Original article

Scand J Work Environ Health Online-first -article    pdf

https://doi.org/10.5271/sjweh.4159 | Published online: 03 Apr 2024

Impaired kidney function among young healthcare workers with long working hours and night work

by Chen W-C, Yang H-Y

Objectives We aimed to evaluate the association between long working hours, night work, and estimated glomerular filtration rate (eGFR) among young healthcare workers.

Methods We conducted a retrospective cohort study among healthcare workers in a tertiary medical center in Taiwan from 2002 to 2021. Other than physicians, all hospital employees aged 20–65 years with documented yearly working hours and an annual blood test including creatinine were eligible. We excluded participants with eGFR <60 ml/min/1.73 m2 and proteinuria at enrollment to focus on early renal impairment. Total working hours, night working hours, and eGFR in each year were collected. We assessed the relationship of total working hours and night and non-night working hours with eGFR using the generalized linear mixed model, adjusting for demographic, comorbidities, and laboratory profiles.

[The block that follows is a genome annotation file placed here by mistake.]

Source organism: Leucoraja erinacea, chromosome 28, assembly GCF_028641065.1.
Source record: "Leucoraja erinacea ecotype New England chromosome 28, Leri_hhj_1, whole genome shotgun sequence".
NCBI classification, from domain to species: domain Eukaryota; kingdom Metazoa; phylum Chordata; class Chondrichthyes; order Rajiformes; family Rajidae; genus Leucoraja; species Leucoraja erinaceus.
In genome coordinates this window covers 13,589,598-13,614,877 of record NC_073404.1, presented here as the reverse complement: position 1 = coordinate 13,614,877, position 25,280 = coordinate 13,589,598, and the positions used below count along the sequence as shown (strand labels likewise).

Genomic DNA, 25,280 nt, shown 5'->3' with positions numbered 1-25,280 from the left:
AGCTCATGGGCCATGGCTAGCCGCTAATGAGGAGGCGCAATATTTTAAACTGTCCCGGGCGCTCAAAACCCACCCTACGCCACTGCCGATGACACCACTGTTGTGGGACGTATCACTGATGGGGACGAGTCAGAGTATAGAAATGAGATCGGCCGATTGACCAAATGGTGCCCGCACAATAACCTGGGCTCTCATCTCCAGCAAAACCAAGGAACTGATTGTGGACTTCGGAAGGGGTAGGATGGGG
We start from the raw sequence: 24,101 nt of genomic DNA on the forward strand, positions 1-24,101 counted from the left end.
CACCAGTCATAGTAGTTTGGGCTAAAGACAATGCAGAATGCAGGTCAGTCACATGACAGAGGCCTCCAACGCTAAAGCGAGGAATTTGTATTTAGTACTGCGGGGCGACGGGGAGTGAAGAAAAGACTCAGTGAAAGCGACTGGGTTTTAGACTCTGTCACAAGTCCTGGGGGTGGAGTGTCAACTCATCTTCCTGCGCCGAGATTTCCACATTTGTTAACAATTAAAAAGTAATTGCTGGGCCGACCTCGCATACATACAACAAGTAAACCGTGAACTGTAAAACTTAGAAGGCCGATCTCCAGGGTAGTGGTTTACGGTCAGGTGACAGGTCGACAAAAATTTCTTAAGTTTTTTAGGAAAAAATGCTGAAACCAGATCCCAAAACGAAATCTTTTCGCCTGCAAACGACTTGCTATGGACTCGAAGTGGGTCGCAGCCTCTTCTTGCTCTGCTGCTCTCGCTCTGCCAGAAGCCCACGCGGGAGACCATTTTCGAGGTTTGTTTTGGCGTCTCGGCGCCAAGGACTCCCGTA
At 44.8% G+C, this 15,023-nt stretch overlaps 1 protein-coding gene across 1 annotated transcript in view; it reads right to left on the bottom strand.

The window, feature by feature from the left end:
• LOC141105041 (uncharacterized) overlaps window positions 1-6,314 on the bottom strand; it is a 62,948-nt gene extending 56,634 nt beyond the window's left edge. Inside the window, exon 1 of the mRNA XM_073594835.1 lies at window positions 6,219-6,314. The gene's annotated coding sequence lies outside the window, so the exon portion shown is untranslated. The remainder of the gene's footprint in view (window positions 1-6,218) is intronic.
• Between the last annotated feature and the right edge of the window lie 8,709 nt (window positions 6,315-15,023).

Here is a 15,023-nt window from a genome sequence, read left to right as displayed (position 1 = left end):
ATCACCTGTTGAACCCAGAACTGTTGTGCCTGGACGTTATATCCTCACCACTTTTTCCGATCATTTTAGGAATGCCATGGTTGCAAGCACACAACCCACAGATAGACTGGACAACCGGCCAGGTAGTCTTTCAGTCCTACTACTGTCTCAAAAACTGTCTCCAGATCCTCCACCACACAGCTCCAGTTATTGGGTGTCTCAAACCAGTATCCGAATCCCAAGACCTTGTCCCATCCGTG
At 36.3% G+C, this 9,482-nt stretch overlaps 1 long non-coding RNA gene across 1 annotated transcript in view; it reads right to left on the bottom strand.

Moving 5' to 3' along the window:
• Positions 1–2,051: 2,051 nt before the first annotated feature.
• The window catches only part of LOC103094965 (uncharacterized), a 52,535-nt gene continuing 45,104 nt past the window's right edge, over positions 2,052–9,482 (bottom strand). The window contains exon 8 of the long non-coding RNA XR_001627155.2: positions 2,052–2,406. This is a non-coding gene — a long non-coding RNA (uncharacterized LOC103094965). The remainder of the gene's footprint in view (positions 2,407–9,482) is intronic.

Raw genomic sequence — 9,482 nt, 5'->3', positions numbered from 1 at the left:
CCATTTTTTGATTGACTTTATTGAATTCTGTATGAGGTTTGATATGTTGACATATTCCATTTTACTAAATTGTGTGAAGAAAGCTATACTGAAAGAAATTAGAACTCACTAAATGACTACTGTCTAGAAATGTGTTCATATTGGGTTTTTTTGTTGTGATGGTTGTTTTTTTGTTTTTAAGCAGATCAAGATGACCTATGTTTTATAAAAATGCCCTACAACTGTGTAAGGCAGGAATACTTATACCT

Results The study included 10 677 participants with a mean age of 27.2 (standard deviation 7.1) years. The mean follow-up duration was 6.2 years. For every 10-hour increase in total weekly working hours, the eGFR decreased by 0.86 [95% confidence interval (CI) 0.61–1.11] ml/min/1.73 m2. For every 10-hour increase in weekly night working hours, the eGFR decreased by 0.25 (95% CI 0.07–0.42) ml/min/1.73 m2. In stratified analysis, the negative associations between total working hours and eGFR remained in the subgroups of individuals aged <40 years and those without hypertension or diabetes, with a P-value for interaction of <0.05.

Conclusions Longer working hours and night work were associated with lower eGFR among healthcare workers.

This article refers to the following texts of the Journal: 2014;40(1):5-18  2020;46(5):480-487
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